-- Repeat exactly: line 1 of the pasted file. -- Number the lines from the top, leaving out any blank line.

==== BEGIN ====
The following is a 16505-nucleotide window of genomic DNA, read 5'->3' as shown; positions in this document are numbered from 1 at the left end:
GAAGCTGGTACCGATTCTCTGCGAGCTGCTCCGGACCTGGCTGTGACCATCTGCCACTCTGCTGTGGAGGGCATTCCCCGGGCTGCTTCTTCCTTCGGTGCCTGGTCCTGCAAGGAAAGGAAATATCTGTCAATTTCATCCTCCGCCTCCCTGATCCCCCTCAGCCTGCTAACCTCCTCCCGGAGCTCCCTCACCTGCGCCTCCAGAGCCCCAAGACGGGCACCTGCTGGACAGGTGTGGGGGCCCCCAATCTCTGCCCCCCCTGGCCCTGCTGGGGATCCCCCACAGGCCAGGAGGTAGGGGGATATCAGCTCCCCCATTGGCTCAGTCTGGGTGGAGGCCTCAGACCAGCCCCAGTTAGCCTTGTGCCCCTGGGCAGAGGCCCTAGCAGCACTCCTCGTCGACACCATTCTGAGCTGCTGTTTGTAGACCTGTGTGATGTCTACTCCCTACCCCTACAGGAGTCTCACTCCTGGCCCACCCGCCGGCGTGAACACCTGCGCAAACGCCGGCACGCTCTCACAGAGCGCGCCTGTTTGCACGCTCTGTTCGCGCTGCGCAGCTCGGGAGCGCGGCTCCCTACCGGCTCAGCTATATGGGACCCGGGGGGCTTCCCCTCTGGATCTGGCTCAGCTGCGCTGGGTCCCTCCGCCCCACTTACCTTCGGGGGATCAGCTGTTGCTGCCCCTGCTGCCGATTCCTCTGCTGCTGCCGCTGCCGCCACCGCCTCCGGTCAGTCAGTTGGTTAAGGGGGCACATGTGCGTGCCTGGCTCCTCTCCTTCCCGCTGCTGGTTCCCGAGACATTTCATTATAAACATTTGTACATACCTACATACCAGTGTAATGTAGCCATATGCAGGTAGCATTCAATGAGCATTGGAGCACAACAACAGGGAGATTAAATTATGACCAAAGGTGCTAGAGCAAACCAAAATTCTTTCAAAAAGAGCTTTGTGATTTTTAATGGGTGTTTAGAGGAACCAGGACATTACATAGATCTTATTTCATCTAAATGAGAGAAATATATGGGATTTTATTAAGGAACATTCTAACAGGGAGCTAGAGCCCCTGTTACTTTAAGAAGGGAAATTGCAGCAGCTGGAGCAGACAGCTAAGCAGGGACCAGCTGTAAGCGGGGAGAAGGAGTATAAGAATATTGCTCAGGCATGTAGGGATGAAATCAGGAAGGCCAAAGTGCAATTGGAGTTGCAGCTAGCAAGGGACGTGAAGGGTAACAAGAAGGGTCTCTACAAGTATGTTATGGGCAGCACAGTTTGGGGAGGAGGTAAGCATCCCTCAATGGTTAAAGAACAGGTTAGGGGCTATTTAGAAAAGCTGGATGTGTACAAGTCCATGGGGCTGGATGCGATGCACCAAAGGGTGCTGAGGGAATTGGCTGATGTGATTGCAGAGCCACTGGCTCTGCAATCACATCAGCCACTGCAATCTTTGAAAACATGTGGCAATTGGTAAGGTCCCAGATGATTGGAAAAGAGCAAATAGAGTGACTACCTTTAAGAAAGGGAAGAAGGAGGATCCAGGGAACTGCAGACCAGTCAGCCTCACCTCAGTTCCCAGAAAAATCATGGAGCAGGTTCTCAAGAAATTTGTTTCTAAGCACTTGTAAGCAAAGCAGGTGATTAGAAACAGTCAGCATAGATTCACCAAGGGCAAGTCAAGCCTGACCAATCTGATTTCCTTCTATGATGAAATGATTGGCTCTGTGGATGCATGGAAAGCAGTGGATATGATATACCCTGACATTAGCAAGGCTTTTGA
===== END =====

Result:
The following is a 16505-nucleotide window of genomic DNA, read 5'->3' as shown; positions in this document are numbered from 1 at the left end: